*decreasing*electric potential values.

*q*. In this equation, the electrical potential energy

*EPE*stored by the test charge

*q*is the test charge

*q*multiplied by the potential

*V*at the test charge's location. Since the test charge

*q*could be positive or negative, and the potential

*V*could have positive or negative values, then the electrical potential energy stored would have the correct sign depending the the product of these two signs.

(Notice that coulombs (C) multiplied by volts (V, or J/C) results in units of joules (J). In this sense potential or "voltage" can be said to be "potential" potential energy, that is, a location in space will only have a value for potential (measured in volts, or joules per coulomb), but any test charge

*q*placed at this location in space will then have a value for electric potential energy (measured in joules) given by the product of the potential and amount of charge placed there.)

*which would also point in the direction of decreasing potential and decreasing potential energy*; while putting a negative test charge in the presence of these electrical fields and potentials will cause an electrical force to be exerted in the opposite direction of a field line,

*which would point in the direction of increasing potential, but decreasing potential energy*.

In any case, as a check the direction of the force on any source charge

*q*should be attractive or repulsive depending on whether it has the opposite or same sign as the source charge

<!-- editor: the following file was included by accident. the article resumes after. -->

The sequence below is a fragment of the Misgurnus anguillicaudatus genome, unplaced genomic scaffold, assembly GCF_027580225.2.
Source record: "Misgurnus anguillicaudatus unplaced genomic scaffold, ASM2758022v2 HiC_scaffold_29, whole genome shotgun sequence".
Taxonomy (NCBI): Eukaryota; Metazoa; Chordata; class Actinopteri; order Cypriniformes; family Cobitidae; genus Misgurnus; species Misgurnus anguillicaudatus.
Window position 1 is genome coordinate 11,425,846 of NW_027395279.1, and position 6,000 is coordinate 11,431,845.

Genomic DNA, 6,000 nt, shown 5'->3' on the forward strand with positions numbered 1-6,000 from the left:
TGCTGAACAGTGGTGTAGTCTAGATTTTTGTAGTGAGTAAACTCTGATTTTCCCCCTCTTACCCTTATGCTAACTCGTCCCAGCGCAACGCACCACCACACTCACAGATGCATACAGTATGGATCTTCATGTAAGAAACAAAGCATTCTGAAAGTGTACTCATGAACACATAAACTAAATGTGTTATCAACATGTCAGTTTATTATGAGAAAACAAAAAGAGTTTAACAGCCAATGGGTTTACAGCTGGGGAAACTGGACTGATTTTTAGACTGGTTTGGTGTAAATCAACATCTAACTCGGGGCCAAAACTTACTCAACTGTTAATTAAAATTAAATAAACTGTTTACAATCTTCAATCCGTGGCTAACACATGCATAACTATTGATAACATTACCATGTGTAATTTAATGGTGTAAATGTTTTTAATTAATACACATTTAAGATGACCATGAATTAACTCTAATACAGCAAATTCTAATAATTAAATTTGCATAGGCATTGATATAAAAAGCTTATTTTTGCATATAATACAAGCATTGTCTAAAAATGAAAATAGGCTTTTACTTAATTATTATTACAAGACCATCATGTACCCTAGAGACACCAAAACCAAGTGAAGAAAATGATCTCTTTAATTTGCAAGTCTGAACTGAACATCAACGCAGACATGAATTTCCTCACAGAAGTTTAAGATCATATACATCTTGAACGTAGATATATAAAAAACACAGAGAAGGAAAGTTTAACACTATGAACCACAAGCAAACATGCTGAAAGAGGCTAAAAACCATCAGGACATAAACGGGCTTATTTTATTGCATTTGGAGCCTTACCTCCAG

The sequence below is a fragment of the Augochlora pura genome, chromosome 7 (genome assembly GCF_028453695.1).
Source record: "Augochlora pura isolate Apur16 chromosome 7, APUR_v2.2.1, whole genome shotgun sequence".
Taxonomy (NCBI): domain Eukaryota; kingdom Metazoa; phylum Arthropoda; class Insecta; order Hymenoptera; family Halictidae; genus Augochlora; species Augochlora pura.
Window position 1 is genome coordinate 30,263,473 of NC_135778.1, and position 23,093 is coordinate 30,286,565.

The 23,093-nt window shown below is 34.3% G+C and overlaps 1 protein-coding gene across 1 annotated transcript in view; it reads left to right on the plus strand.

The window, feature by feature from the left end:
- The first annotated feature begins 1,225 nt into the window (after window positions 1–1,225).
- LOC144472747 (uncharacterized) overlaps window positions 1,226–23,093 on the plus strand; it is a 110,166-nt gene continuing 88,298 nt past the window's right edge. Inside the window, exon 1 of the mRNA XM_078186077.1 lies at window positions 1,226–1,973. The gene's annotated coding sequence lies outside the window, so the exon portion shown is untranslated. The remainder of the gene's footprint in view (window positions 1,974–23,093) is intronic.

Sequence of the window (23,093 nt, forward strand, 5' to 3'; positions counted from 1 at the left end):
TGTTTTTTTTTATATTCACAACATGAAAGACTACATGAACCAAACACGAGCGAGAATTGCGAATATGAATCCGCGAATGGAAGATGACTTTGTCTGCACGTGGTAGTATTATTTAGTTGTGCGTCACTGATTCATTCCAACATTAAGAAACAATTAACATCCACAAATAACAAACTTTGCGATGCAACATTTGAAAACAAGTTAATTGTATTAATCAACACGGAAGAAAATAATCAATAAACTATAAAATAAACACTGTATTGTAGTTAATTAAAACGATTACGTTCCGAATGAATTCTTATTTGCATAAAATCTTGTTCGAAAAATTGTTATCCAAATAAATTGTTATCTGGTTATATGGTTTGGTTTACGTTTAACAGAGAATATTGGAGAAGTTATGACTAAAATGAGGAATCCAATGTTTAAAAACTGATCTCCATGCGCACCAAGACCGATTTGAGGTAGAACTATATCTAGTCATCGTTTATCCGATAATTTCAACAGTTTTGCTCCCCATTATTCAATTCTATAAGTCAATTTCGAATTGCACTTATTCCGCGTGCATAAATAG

*Q*, and also check that the source charge

*q*moves in the direction that would decrease its electric potential energy. However, positive test charges move in the direction of decreasing potential, while negative test charges move in the direction of increasing potential! (If all this sounds confusing, at least be assured that these rules are consistent.)

*Q*as a "peak." Here we have a positive test charge +

*q*as a hapless snowmobiler on this "peak." Initially as the snowmobiler rides up the "peak," increasing his potential and increasing his potential energy, work is required to push it "uphill" (provided by an external source, here the snowmobile engine). Left alone, the snowmobile and snowmobiler will slide "downhill," in the direction of decreasing potential and decreasing potential energy (as we have seen before, for two positive charges separating from each other). What would happen if the snowmobiler were a

*negative*test charge -

*q*? Then we would observe the very odd behavior of this negative snowmobiler sliding "uphill," in the direction in

*increasing*potential--but this would be the direction of

*decreasing*potential energy, as we have seen before, for a negative charge and a positive charge getting closer to each other.

What would happen if there was a negative source charge -

*Q*creating a "well?" Then a positive test charge +

*q*snowmobiler, left alone, would slide "downhill," in the direction of decreasing potential and decreasing potential energy (as we have seen before, for a negative charge and positive charge getting closer to each other). Then consider the very odd case of a

*negative*test charge -

*q*snowmobiler sliding on this "well"--we would observe the very odd behavior of this negative snowmobiler sliding "uphill," in the direction in

*increasing*potential--but this would be the direction of

*decreasing*potential energy, as we have seen before, for two negative charges separating from each other. (Video source: "Grazy hill climb crash with go pro cam.")